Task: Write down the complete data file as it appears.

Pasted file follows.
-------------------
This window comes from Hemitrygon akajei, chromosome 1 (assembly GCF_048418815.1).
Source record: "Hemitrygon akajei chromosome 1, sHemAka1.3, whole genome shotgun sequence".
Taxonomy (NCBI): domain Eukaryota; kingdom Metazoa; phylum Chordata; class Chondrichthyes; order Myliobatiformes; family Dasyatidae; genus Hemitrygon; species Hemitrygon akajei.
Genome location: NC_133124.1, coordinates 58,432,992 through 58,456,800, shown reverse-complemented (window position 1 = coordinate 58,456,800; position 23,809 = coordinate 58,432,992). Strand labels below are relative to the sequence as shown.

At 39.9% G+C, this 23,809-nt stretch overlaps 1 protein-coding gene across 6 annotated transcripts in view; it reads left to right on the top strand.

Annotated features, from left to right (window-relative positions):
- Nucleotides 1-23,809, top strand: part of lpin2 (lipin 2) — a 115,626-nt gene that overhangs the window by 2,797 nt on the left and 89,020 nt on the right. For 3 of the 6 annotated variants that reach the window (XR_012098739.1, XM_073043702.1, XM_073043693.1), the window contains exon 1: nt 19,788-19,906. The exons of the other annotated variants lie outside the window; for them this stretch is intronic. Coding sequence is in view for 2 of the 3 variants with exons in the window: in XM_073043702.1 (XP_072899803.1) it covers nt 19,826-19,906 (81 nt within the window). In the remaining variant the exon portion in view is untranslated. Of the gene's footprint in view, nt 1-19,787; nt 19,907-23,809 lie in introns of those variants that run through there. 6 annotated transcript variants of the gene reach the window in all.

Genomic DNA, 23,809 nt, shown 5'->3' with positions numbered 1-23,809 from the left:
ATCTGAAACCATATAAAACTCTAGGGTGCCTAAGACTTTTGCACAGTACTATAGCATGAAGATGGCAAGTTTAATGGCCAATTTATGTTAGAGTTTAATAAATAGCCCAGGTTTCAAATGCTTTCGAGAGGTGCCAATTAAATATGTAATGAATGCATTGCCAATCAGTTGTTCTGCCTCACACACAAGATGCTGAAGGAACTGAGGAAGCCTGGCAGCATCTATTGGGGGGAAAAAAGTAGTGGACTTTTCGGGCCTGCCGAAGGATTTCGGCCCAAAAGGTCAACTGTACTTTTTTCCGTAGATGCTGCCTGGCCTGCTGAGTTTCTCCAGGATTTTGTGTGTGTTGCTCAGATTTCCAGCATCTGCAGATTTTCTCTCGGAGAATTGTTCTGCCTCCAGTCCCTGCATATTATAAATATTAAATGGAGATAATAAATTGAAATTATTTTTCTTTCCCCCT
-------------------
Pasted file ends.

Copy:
This window comes from Hemitrygon akajei, chromosome 1 (assembly GCF_048418815.1).
Source record: "Hemitrygon akajei chromosome 1, sHemAka1.3, whole genome shotgun sequence".
Taxonomy (NCBI): domain Eukaryota; kingdom Metazoa; phylum Chordata; class Chondrichthyes; order Myliobatiformes; family Dasyatidae; genus Hemitrygon; species Hemitrygon akajei.
Genome location: NC_133124.1, coordinates 58,432,992 through 58,456,800, shown reverse-complemented (window position 1 = coordinate 58,456,800; position 23,809 = coordinate 58,432,992). Strand labels below are relative to the sequence as shown.

At 39.9% G+C, this 23,809-nt stretch overlaps 1 protein-coding gene across 6 annotated transcripts in view; it reads left to right on the top strand.

Annotated features, from left to right (window-relative positions):
- Nucleotides 1-23,809, top strand: part of lpin2 (lipin 2) — a 115,626-nt gene that overhangs the window by 2,797 nt on the left and 89,020 nt on the right. For 3 of the 6 annotated variants that reach the window (XR_012098739.1, XM_073043702.1, XM_073043693.1), the window contains exon 1: nt 19,788-19,906. The exons of the other annotated variants lie outside the window; for them this stretch is intronic. Coding sequence is in view for 2 of the 3 variants with exons in the window: in XM_073043702.1 (XP_072899803.1) it covers nt 19,826-19,906 (81 nt within the window). In the remaining variant the exon portion in view is untranslated. Of the gene's footprint in view, nt 1-19,787; nt 19,907-23,809 lie in introns of those variants that run through there. 6 annotated transcript variants of the gene reach the window in all.

Genomic DNA, 23,809 nt, shown 5'->3' with positions numbered 1-23,809 from the left:
ATCTGAAACCATATAAAACTCTAGGGTGCCTAAGACTTTTGCACAGTACTATAGCATGAAGATGGCAAGTTTAATGGCCAATTTATGTTAGAGTTTAATAAATAGCCCAGGTTTCAAATGCTTTCGAGAGGTGCCAATTAAATATGTAATGAATGCATTGCCAATCAGTTGTTCTGCCTCACACACAAGATGCTGAAGGAACTGAGGAAGCCTGGCAGCATCTATTGGGGGGAAAAAAGTAGTGGACTTTTCGGGCCTGCCGAAGGATTTCGGCCCAAAAGGTCAACTGTACTTTTTTCCGTAGATGCTGCCTGGCCTGCTGAGTTTCTCCAGGATTTTGTGTGTGTTGCTCAGATTTCCAGCATCTGCAGATTTTCTCTCGGAGAATTGTTCTGCCTCCAGTCCCTGCATATTATAAATATTAAATGGAGATAATAAATTGAAATTATTTTTCTTTCCCCCT